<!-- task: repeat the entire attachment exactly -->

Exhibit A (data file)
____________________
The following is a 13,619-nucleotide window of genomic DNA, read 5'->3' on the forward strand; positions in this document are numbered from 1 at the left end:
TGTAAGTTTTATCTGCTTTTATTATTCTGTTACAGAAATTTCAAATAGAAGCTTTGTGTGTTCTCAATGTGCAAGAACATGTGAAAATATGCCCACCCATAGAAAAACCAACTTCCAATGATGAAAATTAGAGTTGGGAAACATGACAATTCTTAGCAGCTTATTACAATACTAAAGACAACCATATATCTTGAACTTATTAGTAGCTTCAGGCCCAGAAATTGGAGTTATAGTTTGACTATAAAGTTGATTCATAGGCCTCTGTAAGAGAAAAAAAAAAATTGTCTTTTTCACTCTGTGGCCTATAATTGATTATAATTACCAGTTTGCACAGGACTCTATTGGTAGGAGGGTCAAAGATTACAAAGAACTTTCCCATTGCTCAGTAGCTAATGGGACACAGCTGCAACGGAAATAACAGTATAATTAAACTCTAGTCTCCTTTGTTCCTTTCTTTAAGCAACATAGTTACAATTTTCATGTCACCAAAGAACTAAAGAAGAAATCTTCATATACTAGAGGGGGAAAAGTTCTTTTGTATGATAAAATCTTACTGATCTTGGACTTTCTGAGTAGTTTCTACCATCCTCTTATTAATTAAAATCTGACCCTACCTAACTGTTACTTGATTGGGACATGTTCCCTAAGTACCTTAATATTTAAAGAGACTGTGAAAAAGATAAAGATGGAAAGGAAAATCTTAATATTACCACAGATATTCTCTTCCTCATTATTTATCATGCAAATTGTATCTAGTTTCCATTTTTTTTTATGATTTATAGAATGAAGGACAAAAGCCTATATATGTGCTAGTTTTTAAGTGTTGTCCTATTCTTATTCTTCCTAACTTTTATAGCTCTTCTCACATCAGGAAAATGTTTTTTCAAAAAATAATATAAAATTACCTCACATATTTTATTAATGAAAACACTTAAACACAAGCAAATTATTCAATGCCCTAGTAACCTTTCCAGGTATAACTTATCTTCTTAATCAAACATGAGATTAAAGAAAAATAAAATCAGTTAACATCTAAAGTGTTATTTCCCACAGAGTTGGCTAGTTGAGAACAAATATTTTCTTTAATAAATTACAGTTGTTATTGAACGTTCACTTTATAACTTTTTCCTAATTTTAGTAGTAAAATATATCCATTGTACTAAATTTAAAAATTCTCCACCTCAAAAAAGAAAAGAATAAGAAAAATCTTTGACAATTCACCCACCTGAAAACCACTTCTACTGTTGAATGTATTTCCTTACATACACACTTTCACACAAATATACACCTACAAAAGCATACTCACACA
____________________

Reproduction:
The following is a 13,619-nucleotide window of genomic DNA, read 5'->3' on the forward strand; positions in this document are numbered from 1 at the left end:
TGTAAGTTTTATCTGCTTTTATTATTCTGTTACAGAAATTTCAAATAGAAGCTTTGTGTGTTCTCAATGTGCAAGAACATGTGAAAATATGCCCACCCATAGAAAAACCAACTTCCAATGATGAAAATTAGAGTTGGGAAACATGACAATTCTTAGCAGCTTATTACAATACTAAAGACAACCATATATCTTGAACTTATTAGTAGCTTCAGGCCCAGAAATTGGAGTTATAGTTTGACTATAAAGTTGATTCATAGGCCTCTGTAAGAGAAAAAAAAAAATTGTCTTTTTCACTCTGTGGCCTATAATTGATTATAATTACCAGTTTGCACAGGACTCTATTGGTAGGAGGGTCAAAGATTACAAAGAACTTTCCCATTGCTCAGTAGCTAATGGGACACAGCTGCAACGGAAATAACAGTATAATTAAACTCTAGTCTCCTTTGTTCCTTTCTTTAAGCAACATAGTTACAATTTTCATGTCACCAAAGAACTAAAGAAGAAATCTTCATATACTAGAGGGGGAAAAGTTCTTTTGTATGATAAAATCTTACTGATCTTGGACTTTCTGAGTAGTTTCTACCATCCTCTTATTAATTAAAATCTGACCCTACCTAACTGTTACTTGATTGGGACATGTTCCCTAAGTACCTTAATATTTAAAGAGACTGTGAAAAAGATAAAGATGGAAAGGAAAATCTTAATATTACCACAGATATTCTCTTCCTCATTATTTATCATGCAAATTGTATCTAGTTTCCATTTTTTTTTATGATTTATAGAATGAAGGACAAAAGCCTATATATGTGCTAGTTTTTAAGTGTTGTCCTATTCTTATTCTTCCTAACTTTTATAGCTCTTCTCACATCAGGAAAATGTTTTTTCAAAAAATAATATAAAATTACCTCACATATTTTATTAATGAAAACACTTAAACACAAGCAAATTATTCAATGCCCTAGTAACCTTTCCAGGTATAACTTATCTTCTTAATCAAACATGAGATTAAAGAAAAATAAAATCAGTTAACATCTAAAGTGTTATTTCCCACAGAGTTGGCTAGTTGAGAACAAATATTTTCTTTAATAAATTACAGTTGTTATTGAACGTTCACTTTATAACTTTTTCCTAATTTTAGTAGTAAAATATATCCATTGTACTAAATTTAAAAATTCTCCACCTCAAAAAAGAAAAGAATAAGAAAAATCTTTGACAATTCACCCACCTGAAAACCACTTCTACTGTTGAATGTATTTCCTTACATACACACTTTCACACAAATATACACCTACAAAAGCATACTCACACA